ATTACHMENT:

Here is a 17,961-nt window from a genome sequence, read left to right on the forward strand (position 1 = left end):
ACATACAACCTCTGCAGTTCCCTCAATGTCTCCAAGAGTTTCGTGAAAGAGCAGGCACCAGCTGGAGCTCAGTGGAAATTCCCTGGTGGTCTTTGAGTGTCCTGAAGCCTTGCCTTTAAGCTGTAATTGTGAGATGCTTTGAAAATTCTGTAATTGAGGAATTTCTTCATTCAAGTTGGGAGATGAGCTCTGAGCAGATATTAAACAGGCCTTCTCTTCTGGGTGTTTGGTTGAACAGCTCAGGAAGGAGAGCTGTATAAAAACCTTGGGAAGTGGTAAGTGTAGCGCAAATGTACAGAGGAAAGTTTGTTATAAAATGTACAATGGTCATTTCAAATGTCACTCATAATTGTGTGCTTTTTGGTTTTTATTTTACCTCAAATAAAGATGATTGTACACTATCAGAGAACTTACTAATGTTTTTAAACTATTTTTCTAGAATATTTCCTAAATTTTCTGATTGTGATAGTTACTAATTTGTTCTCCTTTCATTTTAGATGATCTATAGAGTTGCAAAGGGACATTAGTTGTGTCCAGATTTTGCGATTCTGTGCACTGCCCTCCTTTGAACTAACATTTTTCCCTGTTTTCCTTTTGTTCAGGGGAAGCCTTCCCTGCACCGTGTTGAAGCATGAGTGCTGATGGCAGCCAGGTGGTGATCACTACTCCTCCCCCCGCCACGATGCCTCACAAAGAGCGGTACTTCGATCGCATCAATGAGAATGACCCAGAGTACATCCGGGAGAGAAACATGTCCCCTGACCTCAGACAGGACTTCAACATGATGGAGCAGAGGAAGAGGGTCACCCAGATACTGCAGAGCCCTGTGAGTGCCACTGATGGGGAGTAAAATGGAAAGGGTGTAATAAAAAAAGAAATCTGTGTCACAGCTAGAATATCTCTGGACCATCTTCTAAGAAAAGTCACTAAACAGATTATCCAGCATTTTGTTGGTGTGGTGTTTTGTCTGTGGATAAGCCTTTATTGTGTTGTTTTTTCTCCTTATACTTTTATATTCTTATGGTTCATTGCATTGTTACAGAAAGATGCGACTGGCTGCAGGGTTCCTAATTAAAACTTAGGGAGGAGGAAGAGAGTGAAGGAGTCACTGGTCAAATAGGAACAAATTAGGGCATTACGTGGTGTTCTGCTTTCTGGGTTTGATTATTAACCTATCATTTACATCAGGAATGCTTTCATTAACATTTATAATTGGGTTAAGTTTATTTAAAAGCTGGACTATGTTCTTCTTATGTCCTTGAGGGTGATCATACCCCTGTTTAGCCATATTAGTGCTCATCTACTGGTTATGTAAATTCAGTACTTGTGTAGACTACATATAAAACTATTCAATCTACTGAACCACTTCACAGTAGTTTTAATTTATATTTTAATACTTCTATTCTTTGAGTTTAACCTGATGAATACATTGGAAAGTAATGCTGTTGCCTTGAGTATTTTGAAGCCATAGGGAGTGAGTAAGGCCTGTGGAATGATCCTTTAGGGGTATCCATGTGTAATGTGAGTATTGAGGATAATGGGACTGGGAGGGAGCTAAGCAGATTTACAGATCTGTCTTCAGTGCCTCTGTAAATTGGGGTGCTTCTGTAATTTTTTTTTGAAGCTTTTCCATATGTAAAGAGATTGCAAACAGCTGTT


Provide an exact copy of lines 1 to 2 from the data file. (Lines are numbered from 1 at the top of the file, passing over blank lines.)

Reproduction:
Here is a 17,961-nt window from a genome sequence, read left to right on the forward strand (position 1 = left end):
ACATACAACCTCTGCAGTTCCCTCAATGTCTCCAAGAGTTTCGTGAAAGAGCAGGCACCAGCTGGAGCTCAGTGGAAATTCCCTGGTGGTCTTTGAGTGTCCTGAAGCCTTGCCTTTAAGCTGTAATTGTGAGATGCTTTGAAAATTCTGTAATTGAGGAATTTCTTCATTCAAGTTGGGAGATGAGCTCTGAGCAGATATTAAACAGGCCTTCTCTTCTGGGTGTTTGGTTGAACAGCTCAGGAAGGAGAGCTGTATAAAAACCTTGGGAAGTGGTAAGTGTAGCGCAAATGTACAGAGGAAAGTTTGTTATAAAATGTACAATGGTCATTTCAAATGTCACTCATAATTGTGTGCTTTTTGGTTTTTATTTTACCTCAAATAAAGATGATTGTACACTATCAGAGAACTTACTAATGTTTTTAAACTATTTTTCTAGAATATTTCCTAAATTTTCTGATTGTGATAGTTACTAATTTGTTCTCCTTTCATTTTAGATGATCTATAGAGTTGCAAAGGGACATTAGTTGTGTCCAGATTTTGCGATTCTGTGCACTGCCCTCCTTTGAACTAACATTTTTCCCTGTTTTCCTTTTGTTCAGGGGAAGCCTTCCCTGCACCGTGTTGAAGCATGAGTGCTGATGGCAGCCAGGTGGTGATCACTACTCCTCCCCCCGCCACGATGCCTCACAAAGAGCGGTACTTCGATCGCATCAATGAGAATGACCCAGAGTACATCCGGGAGAGAAACATGTCCCCTGACCTCAGACAGGACTTCAACATGATGGAGCAGAGGAAGAGGGTCACCCAGATACTGCAGAGCCCTGTGAGTGCCACTGATGGGGAGTAAAATGGAAAGGGTGTAATAAAAAAAGAAATCTGTGTCACAGCTAGAATATCTCTGGACCATCTTCTAAGAAAAGTCACTAAACAGATTATCCAGCATTTTGTTGGTGTGGTGTTTTGTCTGTGGATAAGCCTTTATTGTGTTGTTTTTTCTCCTTATACTTTTATATTCTTATGGTTCATTGCATTGTTACAGAAAGATGCGACTGGCTGCAGGGTTCCTAATTAAAACTTAGGGAGGAGGAAGAGAGTGAAGGAGTCACTGGTCAAATAGGAACAAATTAGGGCATTACGTGGTGTTCTGCTTTCTGGGTTTGATTATTAACCTATCATTTACATCAGGAATGCTTTCATTAACATTTATAATTGGGTTAAGTTTATTTAAAAGCTGGACTATGTTCTTCTTATGTCCTTGAGGGTGATCATACCCCTGTTTAGCCATATTAGTGCTCATCTACTGGTTATGTAAATTCAGTACTTGTGTAGACTACATATAAAACTATTCAATCTACTGAACCACTTCACAGTAGTTTTAATTTATATTTTAATACTTCTATTCTTTGAGTTTAACCTGATGAATACATTGGAAAGTAATGCTGTTGCCTTGAGTATTTTGAAGCCATAGGGAGTGAGTAAGGCCTGTGGAATGATCCTTTAGGGGTATCCATGTGTAATGTGAGTATTGAGGATAATGGGACTGGGAGGGAGCTAAGCAGATTTACAGATCTGTCTTCAGTGCCTCTGTAAATTGGGGTGCTTCTGTAATTTTTTTTTGAAGCTTTTCCATATGTAAAGAGATTGCAAACAGCTGTT